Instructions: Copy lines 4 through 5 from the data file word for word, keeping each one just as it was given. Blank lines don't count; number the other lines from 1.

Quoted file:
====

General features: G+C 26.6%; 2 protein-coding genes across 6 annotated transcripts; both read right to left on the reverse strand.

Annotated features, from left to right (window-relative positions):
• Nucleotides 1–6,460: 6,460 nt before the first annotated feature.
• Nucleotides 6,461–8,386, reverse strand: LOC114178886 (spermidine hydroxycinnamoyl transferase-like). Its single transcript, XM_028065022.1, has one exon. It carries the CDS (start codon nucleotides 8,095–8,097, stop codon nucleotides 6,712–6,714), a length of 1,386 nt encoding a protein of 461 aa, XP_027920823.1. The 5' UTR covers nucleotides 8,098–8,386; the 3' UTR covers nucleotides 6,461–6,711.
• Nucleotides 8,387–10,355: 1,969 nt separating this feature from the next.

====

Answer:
• Nucleotides 6,461–8,386, reverse strand: LOC114178886 (spermidine hydroxycinnamoyl transferase-like). Its single transcript, XM_028065022.1, has one exon. It carries the CDS (start codon nucleotides 8,095–8,097, stop codon nucleotides 6,712–6,714), a length of 1,386 nt encoding a protein of 461 aa, XP_027920823.1. The 5' UTR covers nucleotides 8,098–8,386; the 3' UTR covers nucleotides 6,461–6,711.
• Nucleotides 8,387–10,355: 1,969 nt separating this feature from the next.